Despite the inclusionary call for the tired, the poor, and the “huddled masses yearning to breathe free” from other nations, U.S. immigration law is, necessarily, founded in policies of exclusion and preclusion. Indeed, at its core, U.S. immigration law aims to include some and exclude others, effectively shaping and molding a preferred populace. In other words, U.S. immigration laws have historically acted to either embrace desired persons or reject those deemed “undesirable.” From the earliest onset of governmental regulation, immigration laws have carried out this objective by establishing immigration barriers for a myriad of “undesirables.”
Historically, such barriers were often constructed upon racial and ethnic lines, with the intent of constraining which races or ethnicities “could beconsidered an actual or potential ‘American.’” Yet while considerations of race and ethnicity have played major roles in shaping U.S. immigration law and policy, so too have considerations of sexuality—specifically in regards to LGBTQ persons. Indeed, U.S. immigration law and policy has historically regarded LGBTQ migrants as “undesirable” threats to a preferred populace exhibitive of heteronormative ideals. As a result, the history of U.S. immigration law and policy is replete with both explicit and implicit efforts to turn LGBTQ migrants’ “sexualities, desires, and lifestyles into objects of interrogation, debate, censure, control, and exclusion.”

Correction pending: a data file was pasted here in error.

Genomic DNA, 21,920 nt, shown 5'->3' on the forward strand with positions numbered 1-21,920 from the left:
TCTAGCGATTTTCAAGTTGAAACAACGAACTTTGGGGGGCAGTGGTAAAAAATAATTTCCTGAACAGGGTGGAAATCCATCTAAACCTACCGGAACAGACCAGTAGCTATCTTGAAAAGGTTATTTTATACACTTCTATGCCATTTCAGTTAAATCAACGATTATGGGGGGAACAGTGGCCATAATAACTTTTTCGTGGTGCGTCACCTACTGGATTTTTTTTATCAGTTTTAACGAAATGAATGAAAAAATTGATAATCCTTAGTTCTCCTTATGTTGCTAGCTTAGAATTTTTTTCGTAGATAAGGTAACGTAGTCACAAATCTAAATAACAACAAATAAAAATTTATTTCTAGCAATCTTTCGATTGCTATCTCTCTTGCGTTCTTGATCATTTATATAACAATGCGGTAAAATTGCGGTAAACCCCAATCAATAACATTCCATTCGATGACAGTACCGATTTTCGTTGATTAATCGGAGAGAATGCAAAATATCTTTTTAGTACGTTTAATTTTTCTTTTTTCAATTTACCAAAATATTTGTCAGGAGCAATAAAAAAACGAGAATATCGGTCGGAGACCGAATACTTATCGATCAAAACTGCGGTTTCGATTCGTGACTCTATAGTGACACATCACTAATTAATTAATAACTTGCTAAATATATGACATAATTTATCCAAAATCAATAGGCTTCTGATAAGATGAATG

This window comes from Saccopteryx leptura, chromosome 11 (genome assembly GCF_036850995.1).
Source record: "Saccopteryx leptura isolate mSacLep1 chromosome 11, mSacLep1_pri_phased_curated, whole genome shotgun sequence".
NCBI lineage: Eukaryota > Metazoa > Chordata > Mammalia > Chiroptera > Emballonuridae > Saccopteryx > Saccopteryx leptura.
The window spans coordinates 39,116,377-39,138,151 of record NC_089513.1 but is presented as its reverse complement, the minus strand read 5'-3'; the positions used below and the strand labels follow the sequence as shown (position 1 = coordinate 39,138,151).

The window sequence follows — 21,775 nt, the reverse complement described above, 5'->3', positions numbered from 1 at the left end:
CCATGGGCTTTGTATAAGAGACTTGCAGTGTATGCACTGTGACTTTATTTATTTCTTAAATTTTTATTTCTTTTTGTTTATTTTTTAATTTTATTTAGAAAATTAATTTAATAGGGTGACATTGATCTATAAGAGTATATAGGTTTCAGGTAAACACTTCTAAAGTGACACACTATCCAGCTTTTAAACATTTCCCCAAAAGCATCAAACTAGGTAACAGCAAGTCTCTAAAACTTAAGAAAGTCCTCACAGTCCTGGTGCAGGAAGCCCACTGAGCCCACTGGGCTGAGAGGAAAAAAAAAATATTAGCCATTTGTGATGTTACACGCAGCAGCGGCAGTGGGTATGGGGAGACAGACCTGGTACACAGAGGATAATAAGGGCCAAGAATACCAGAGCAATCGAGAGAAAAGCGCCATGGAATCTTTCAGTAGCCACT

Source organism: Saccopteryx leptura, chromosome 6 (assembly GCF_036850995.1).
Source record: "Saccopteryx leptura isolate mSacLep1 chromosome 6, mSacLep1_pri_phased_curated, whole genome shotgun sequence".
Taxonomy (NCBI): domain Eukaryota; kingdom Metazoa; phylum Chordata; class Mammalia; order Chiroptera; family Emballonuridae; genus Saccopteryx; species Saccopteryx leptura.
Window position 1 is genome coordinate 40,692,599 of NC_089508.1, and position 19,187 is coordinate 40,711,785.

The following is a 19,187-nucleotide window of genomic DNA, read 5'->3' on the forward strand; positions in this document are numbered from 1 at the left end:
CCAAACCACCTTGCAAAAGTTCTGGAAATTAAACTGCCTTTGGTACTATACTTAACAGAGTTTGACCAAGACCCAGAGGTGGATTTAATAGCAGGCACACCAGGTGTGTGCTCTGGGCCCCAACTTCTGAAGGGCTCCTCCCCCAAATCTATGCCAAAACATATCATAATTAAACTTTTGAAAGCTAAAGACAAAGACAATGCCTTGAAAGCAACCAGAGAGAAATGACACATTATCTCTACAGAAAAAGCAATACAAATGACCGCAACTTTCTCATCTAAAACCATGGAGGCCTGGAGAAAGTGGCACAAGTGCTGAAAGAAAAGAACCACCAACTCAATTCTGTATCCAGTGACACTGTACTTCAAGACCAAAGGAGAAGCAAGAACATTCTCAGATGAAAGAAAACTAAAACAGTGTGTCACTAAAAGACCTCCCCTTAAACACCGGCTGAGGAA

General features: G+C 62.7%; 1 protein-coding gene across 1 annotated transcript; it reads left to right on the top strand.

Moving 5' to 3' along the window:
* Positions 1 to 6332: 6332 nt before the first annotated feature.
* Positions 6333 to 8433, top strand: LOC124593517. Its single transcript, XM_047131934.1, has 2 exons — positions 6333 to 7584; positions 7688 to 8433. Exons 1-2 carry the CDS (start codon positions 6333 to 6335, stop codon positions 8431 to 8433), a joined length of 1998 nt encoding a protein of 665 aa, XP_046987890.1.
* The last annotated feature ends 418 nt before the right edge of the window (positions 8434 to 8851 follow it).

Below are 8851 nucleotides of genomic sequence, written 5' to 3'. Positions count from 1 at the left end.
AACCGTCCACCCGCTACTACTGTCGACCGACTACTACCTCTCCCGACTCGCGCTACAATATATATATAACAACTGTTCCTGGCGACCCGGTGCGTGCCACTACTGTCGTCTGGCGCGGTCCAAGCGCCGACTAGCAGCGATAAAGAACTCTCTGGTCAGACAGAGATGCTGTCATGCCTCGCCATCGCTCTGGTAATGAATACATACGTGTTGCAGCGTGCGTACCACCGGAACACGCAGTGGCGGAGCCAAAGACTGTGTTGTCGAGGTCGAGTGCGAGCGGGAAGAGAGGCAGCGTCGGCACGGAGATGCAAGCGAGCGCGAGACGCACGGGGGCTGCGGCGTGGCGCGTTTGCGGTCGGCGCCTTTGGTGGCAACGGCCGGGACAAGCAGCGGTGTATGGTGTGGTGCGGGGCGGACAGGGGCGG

The last two decades have brought significant reform to such explicitly discriminatory law and policy.16 On the surface, such steps may be lauded as progressive and inclusive of LGBTQ migrants. When analyzed more carefully, however, such supposed “advancements” in U.S. immigration law and policy—held out as made on behalf of LGBTQ migrants—often prove merely pretextual. Schematic and procedural requirements, coupled with legislative enactments, regularly replace the eliminated explicit grounds for exclusion with an identical, if not larger, obstacle than had previously existed.
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